Healthy living

Year 8 immunisation program (video description)

00:03

Voiceover to background images of students arriving at school

Every parent wants the best for their child but as children grow into adolescence and behave with greater independence and less predictability, it's often difficult to know how we can best protect and guide them but one way we can continue to safeguard our children is to have them vaccinated and the reasons for doing it are well known.

00:23

Jane Di Giuseppi, parent, standing outside school entry

Because it stops diseases, coming, spreading around the community and we've got of rid of things like polio and whatever that used to be really, you know, widespread and terrible and we don't have it now.

00:34

Yenny Gallesvillos, parent, standing outside school entry

I'd prefer the injection to prevent rather than treat afterwards.

00:37

Mikaela Briot, student, standing outside school entry

I think it's really helpful in the prevention of, you know, everything that we're vaccinated against.

00:41

Bill Currie, parent, standing outside school entry

It's a preventative thing so it's like insurance. You don't think you need it at the time but it's just better to have.

00:48

Voiceover to background images of students gathering outside school

However, despite the documented benefits, some people don't vaccinate their children due to some common misconceptions…

00:56

Parveen Fatima, parent

If there's just one case of any ill effects from vaccination or anything, it just gets blown out of proportion.

01:01

Mari Karvinen, parent, standing outside school entry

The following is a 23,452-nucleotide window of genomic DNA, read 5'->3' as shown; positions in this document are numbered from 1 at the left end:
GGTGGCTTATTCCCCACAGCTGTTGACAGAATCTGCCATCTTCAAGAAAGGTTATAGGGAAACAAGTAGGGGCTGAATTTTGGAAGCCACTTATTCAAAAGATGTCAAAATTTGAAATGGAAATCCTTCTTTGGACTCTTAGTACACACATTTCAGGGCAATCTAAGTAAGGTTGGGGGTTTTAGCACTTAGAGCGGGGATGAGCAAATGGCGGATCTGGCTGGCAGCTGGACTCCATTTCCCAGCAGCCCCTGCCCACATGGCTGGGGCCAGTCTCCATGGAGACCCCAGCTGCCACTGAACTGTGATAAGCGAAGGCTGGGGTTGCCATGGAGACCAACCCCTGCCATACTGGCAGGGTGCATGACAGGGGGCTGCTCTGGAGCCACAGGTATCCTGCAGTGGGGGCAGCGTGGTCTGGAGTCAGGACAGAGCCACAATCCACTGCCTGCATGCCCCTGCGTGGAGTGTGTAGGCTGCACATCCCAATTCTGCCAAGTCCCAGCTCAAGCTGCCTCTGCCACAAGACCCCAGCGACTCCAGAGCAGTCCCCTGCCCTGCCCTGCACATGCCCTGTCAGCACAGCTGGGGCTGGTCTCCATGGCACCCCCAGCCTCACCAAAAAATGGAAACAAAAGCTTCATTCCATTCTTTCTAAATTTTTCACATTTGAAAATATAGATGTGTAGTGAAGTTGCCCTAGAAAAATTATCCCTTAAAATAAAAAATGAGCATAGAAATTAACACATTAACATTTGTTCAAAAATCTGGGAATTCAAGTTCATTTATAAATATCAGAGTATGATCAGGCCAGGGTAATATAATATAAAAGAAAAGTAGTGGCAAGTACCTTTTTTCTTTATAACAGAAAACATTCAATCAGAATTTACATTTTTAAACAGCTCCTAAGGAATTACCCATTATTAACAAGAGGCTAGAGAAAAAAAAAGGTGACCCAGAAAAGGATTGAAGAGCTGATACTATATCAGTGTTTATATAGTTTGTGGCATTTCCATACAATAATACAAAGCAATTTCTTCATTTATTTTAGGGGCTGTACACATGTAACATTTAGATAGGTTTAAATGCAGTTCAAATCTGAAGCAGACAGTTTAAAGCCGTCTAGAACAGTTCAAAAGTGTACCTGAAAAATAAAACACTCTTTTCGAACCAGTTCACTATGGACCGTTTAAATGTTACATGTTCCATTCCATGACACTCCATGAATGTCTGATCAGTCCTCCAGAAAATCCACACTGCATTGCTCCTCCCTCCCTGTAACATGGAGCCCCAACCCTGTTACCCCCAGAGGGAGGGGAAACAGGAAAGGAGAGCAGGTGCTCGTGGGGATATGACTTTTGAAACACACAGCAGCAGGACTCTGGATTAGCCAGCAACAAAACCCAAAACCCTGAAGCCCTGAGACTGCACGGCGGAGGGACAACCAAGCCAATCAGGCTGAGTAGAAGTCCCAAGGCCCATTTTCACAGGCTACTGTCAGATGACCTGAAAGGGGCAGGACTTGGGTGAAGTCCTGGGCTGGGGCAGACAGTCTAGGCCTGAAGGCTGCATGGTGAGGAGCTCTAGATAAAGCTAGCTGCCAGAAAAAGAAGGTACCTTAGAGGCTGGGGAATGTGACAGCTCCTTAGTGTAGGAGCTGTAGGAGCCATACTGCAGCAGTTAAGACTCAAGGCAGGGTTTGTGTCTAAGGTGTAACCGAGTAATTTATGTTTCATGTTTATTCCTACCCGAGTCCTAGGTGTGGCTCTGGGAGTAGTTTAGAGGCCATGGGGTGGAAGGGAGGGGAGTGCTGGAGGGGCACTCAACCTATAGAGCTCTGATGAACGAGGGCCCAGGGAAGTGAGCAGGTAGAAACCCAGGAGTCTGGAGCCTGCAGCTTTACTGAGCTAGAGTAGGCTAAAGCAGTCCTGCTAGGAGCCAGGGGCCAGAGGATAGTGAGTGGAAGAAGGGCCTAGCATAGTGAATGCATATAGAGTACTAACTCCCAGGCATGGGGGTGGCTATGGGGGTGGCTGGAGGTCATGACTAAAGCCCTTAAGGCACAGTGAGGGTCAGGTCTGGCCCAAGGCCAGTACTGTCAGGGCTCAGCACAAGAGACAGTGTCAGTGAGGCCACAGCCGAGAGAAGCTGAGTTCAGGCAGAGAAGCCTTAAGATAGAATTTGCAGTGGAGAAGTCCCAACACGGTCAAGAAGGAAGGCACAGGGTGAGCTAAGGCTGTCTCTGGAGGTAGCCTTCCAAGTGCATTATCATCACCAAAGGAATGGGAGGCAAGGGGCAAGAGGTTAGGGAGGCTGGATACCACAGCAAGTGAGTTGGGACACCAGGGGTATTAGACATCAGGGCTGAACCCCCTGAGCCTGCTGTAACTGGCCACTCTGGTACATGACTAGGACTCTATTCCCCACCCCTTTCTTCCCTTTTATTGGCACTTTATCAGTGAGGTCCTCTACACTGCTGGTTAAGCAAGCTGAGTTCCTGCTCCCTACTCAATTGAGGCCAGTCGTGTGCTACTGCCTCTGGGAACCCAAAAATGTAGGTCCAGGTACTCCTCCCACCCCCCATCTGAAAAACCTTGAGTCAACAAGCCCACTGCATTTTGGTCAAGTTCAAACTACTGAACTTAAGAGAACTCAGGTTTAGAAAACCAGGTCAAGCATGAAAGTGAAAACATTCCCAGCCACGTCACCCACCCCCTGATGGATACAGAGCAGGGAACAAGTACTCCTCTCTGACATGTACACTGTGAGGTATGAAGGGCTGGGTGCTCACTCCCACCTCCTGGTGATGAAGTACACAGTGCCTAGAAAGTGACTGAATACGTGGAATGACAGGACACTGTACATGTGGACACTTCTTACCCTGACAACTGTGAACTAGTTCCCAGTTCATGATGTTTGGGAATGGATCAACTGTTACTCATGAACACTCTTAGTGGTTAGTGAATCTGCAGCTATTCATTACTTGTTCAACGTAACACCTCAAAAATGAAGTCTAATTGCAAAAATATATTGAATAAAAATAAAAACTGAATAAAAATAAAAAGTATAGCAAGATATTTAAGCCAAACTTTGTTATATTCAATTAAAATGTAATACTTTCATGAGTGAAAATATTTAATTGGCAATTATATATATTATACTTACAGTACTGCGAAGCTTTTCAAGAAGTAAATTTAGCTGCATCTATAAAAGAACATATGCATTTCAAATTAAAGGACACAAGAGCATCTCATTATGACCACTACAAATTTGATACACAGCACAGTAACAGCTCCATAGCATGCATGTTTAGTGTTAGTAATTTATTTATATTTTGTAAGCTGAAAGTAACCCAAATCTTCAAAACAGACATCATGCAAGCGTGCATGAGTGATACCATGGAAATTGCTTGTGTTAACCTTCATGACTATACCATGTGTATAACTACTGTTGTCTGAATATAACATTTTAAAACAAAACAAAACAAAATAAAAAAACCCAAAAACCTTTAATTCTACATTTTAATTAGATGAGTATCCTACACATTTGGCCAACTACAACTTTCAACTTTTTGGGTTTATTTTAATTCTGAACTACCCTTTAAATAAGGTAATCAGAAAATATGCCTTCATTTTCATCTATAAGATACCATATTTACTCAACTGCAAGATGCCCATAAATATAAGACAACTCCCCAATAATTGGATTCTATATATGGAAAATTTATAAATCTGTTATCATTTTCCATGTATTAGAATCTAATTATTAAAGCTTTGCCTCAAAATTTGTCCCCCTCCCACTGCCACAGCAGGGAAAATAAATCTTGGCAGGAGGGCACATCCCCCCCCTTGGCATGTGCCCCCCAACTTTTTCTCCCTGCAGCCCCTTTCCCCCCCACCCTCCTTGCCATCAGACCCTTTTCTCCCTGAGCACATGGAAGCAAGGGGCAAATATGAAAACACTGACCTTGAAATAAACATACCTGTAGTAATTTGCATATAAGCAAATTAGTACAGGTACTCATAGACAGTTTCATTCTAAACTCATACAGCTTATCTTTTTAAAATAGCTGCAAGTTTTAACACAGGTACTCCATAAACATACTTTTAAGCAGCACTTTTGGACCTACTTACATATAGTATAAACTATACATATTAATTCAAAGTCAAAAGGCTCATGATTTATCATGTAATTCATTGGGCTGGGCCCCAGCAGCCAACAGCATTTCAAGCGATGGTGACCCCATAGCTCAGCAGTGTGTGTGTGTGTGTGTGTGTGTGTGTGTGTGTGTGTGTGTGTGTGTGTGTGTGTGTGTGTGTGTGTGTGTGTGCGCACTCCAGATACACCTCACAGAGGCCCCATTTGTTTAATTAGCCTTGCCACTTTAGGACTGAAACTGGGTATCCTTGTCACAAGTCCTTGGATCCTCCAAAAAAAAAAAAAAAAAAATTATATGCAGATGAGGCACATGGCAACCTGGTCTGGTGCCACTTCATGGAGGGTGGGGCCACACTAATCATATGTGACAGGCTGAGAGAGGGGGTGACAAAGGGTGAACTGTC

And out of fear not always -- or ignorance, not always understanding the real ramifications.

01:07

Jane Di Giuseppi, parent, standing outside school entry

'Cause there's rumours going around that if you get vaccinated, you can get really sick.

01:11

Voiceover to background images of students gathering outside school

The fact is, vaccinations help defend against serious diseases that if caught their wild form can be dangerous and result in hospitalisation and even death.

Early childhood vaccinations protect against 16 vaccine preventable diseases; however, the level of immunity wanes over time, which is why the WA Health Department is offering a free booster vaccination program for year 8 students to ensure they remain protected.

01:40

Dr Paul Armstrong, Director of Communicable Disease Control Directorate, standing in school grounds

Early in the year, parents will receive an information pack which describes the vaccinations and the diseases those vaccinations protect against and also included in that pack will be a consent form that we'll ask parents to sign and send back in with their child to school.

01:55

Voiceover to background images of students gathering outside school

The adolescent vaccinations are booster doses of diphtheria, tetanus, pertussis and chickenpox to guarantee immunity into adulthood plus there's an additional vaccine for HPV, or human papillomavirus, which is a disease many people are unaware of.

02:13

Tanya York, parent, standing outside school entry

Well, I don't think I could tell you a whole lot.

02:16

Mikaela Briot, student, standing outside school entry

I'm not sure; actually I don't know anything about that.

02:18